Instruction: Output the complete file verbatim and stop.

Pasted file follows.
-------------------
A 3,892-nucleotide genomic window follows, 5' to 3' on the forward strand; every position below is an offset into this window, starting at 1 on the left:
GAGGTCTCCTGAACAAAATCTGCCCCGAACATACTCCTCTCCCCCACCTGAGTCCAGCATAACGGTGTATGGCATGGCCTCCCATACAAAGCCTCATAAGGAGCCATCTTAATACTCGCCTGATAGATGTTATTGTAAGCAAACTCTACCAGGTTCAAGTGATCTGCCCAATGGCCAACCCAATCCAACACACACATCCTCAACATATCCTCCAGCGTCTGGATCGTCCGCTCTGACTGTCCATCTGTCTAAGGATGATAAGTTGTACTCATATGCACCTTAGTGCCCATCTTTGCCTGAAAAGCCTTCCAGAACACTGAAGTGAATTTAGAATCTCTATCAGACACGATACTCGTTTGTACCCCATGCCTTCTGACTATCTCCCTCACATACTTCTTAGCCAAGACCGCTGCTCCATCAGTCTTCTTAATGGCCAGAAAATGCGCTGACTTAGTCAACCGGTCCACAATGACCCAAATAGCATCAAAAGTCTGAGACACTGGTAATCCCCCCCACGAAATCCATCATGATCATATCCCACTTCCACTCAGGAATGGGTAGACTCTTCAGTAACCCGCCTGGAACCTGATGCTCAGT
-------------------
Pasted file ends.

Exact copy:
A 3,892-nucleotide genomic window follows, 5' to 3' on the forward strand; every position below is an offset into this window, starting at 1 on the left:
GAGGTCTCCTGAACAAAATCTGCCCCGAACATACTCCTCTCCCCCACCTGAGTCCAGCATAACGGTGTATGGCATGGCCTCCCATACAAAGCCTCATAAGGAGCCATCTTAATACTCGCCTGATAGATGTTATTGTAAGCAAACTCTACCAGGTTCAAGTGATCTGCCCAATGGCCAACCCAATCCAACACACACATCCTCAACATATCCTCCAGCGTCTGGATCGTCCGCTCTGACTGTCCATCTGTCTAAGGATGATAAGTTGTACTCATATGCACCTTAGTGCCCATCTTTGCCTGAAAAGCCTTCCAGAACACTGAAGTGAATTTAGAATCTCTATCAGACACGATACTCGTTTGTACCCCATGCCTTCTGACTATCTCCCTCACATACTTCTTAGCCAAGACCGCTGCTCCATCAGTCTTCTTAATGGCCAGAAAATGCGCTGACTTAGTCAACCGGTCCACAATGACCCAAATAGCATCAAAAGTCTGAGACACTGGTAATCCCCCCCACGAAATCCATCATGATCATATCCCACTTCCACTCAGGAATGGGTAGACTCTTCAGTAACCCGCCTGGAACCTGATGCTCAGT